Search results for 'shakers'

Shaker Your Plate

7 Aug

It’s been a long time since I’ve mentioned the Shakers, but they’ve been on my mind lately.

Especially on Saturday as I pulled out tomato plants, which had all (but four) succumbed to the blight.  I pulled up Cream Sausage, and Persimmon, and the beautiful fluted Ceylon, Big White Pink Stripe, Black Prince, Palla de Fuoco and perfect little Ropreco.  I lined them up on the lawn, pulled off all the green tomatoes that were worth saving and packed the vines into garbage bags, and then bagged them again.

It was really sad. But it was Large Red that really hurt.

Large Red is the one tomato I decided to plant not based on its name, or because of a promise to keep me in sun-dried tomatoes through the winter, or because it would taste good in sauce.  I chose Large Red because it was a favorite of the Shakers and they grew it exclusively just a few miles from our house.  I reasoned that if it was bred for this area, it would be a survivor.  I was wrong, this summer was just too much for Large Red.

I first came across Large Red in the Shaker Gardener’s Manual.  Before the Shakers, there were no little packets of seeds available for the home gardener to buy at the local shop.  Seeds were sold in bulk for the large-scale farmer, or seeds were saved from the previous year’s garden.  But the Shakers saw an opportunity and sold their famous seeds in little packets in little boxes all over the country. And to help people succeed in their kitchen gardens, they offered a little manual.

The manual is chock full of tips, tricks and hints, many of which are still applicable today.  The Shakers were organic gardeners before the term was coined.  They believed the best way to grow a healthy plant was to make it strong by planting it in good soil, protecting it from weeds and watering it with moderation. The manual also offers a list of the vegetables and fruit grown just a few miles from where my garden is.  The only tomato they grew was Large Red.

It’s not all doom and gloom around these parts, I swear! Because who can be sad when there’s pie around? Head below the jump for the recipe for Shaker Blackberry Pie.

Lost & Found

20 Nov

I found a key on Sunday.

It was shiny and bright amid a sea of gray gravel and dank, drab leaves.  It was just the latest in a series of tiny, buried things I’ve dug up since we bought the house in August.  Yet oddly enough, this lonely, forgotten key, proved to be the least mysterious thing I’ve found so far.

It wasn’t lost years ago by a traveling magician; it didn’t unlock a hidden passage; it wasn’t hand-crafted by an orphan raised by Shakers and it never served as a clue in a great mystery.  Once I had finished with my yard work, I walked to the front porch, fished the key out of my pocket, stuck it in the front door, turned it, and walked straight into the house.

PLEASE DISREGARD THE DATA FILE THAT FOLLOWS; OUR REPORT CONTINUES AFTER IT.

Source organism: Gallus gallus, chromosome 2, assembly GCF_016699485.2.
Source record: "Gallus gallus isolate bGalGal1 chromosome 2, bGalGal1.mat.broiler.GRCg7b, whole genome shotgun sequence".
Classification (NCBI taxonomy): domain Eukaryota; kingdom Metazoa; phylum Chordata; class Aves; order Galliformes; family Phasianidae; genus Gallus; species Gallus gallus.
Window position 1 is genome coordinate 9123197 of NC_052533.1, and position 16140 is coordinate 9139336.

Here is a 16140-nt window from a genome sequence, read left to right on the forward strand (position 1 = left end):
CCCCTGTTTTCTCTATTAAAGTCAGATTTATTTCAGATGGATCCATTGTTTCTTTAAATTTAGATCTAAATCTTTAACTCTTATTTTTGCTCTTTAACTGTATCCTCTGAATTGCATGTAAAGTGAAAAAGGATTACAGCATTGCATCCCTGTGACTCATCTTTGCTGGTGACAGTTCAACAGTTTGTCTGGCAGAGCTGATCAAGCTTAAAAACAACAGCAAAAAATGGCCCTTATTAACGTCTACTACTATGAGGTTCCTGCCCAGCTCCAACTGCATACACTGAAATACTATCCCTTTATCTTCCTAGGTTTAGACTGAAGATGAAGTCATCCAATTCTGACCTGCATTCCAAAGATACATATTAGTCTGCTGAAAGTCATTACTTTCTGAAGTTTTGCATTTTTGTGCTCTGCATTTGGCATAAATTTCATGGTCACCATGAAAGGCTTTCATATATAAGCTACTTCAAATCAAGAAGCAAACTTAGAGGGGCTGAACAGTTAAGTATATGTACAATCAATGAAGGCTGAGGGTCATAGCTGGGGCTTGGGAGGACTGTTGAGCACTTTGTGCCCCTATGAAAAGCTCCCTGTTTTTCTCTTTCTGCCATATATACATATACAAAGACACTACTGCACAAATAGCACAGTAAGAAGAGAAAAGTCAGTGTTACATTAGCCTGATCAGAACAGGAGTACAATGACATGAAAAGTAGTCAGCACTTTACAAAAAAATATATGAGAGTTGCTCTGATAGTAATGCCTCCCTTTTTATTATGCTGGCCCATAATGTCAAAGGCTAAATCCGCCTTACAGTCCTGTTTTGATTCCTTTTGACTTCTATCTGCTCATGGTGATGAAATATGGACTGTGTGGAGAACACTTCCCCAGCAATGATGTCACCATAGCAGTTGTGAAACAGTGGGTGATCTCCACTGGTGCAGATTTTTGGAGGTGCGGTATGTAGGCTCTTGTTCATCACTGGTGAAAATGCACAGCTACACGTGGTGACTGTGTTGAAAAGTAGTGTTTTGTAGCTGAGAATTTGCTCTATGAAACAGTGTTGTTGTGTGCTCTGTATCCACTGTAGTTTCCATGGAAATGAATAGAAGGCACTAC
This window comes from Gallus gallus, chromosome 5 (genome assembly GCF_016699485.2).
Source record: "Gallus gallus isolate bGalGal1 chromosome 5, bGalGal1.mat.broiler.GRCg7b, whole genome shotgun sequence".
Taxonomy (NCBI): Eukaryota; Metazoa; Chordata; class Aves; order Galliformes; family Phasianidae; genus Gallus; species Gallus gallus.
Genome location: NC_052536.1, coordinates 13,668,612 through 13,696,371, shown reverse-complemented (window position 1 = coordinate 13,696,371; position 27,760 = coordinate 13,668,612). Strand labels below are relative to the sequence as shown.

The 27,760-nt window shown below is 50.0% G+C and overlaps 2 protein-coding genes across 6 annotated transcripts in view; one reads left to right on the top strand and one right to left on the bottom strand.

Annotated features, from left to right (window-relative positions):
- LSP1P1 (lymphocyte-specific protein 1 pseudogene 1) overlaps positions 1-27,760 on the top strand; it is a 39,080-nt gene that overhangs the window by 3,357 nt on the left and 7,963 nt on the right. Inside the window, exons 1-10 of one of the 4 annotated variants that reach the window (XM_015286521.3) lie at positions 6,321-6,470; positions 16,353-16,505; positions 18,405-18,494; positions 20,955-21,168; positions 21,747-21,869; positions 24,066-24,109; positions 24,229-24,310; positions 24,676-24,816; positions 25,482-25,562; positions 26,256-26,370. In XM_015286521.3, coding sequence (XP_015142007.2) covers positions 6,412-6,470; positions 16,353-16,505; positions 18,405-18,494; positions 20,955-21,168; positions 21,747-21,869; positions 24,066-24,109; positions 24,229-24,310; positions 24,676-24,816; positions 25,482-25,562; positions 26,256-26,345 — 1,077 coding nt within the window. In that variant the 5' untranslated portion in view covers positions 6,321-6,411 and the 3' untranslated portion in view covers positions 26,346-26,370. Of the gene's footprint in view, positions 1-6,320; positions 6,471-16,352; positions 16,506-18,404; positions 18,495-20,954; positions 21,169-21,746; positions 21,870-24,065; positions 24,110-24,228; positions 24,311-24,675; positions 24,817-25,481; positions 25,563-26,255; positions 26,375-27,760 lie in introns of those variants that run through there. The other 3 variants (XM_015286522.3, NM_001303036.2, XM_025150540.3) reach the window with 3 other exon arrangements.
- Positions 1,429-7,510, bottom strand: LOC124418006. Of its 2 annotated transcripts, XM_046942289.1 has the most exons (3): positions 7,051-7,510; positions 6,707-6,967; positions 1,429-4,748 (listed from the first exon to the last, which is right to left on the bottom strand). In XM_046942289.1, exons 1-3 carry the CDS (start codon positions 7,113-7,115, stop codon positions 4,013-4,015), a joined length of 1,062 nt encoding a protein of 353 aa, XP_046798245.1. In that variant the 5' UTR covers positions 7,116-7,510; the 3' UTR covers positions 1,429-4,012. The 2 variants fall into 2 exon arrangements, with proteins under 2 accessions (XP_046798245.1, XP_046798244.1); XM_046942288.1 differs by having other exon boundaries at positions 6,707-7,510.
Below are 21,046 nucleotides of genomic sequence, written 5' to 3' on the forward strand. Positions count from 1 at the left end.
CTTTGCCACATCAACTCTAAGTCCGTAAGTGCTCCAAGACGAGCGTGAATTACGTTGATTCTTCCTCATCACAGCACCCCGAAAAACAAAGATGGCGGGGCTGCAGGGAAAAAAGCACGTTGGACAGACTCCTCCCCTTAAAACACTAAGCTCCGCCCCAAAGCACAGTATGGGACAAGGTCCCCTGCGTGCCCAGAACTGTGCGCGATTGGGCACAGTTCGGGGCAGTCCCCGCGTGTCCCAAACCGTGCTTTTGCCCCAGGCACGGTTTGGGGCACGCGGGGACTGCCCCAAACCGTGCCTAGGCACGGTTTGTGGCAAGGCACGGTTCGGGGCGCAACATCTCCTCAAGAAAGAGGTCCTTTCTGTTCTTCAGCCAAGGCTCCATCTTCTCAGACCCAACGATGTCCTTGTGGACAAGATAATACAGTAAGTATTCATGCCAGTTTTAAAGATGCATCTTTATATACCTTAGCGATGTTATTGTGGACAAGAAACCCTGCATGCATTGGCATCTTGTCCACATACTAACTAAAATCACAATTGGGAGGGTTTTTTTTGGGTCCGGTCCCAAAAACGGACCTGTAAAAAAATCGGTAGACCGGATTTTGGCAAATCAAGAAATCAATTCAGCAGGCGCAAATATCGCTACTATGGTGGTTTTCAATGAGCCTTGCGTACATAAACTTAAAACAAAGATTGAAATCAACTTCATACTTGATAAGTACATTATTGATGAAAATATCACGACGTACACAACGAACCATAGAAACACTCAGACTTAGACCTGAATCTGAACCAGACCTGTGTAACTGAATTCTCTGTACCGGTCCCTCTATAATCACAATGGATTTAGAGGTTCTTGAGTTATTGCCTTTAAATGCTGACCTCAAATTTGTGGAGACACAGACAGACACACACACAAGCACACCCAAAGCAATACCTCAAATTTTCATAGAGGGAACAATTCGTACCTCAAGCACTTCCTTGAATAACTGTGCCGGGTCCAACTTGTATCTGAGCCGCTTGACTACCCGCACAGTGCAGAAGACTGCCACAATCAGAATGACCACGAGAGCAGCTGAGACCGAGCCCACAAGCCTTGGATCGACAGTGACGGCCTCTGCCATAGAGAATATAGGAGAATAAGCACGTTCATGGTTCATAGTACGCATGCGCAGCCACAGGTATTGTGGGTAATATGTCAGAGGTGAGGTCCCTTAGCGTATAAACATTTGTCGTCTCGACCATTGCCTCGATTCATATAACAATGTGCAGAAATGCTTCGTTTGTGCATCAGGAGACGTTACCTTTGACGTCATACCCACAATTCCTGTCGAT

I had been weeding when I found the key.  I got an idea into my head–I have no idea if it’s right or wrong–that, at this time of year, when most vegetation has died back and is turning brown, that anything remaining green and vibrant after multiple killing frosts and a few flurries, is a weed and should be removed from my gardens.  I started with the Queen Anne’s lace in the perennial beds then moved around to the front of the house where I fear I might have yanked out some wild bleeding hearts.

There were some funny, round leaves growing up through the little glacial moraine of gravel that helps to drain the stone foundation of the house (it’s built into the side of a hill).  I decided they had to go.  They came up easily, and I soon had a healthy pile of them in my weed bucket.  And then i grabbed one and pulled.  And pulled a little harder, and then with a gritty, metallic pop, out came the weed, and a rusted over latch.  The weed’s root had grown right through one of the nail holes that at one time held it onto the side of our house.

I’m so pleased that our house is providing the mystery I had hoped for.  It’s what I love about old houses.  They remind you that you’re not the first one to own them.  Was the latch abandoned because it no longer worked, or did someone drop it, cursing his cold, fumbling fingers?  When did ConEd stop using glass insulators for their wires?  What can I find out about …ock & Co. from …lem England?  Who left the key there, and were they coming back for it? (Okay, I’d actually rather not know the answer to that last one…)

These are fun little mysteries.  They serve as things to mull while doing dishes or pulling weeds.  But there do exist two larger puzzles that have me vexed.  One: How did a beautiful piece of Pueblo Indian pottery get into the garden?  And two: What is that strange building in the woods with all the crockery? (And only tangentially related: Why is my forsythia blooming?)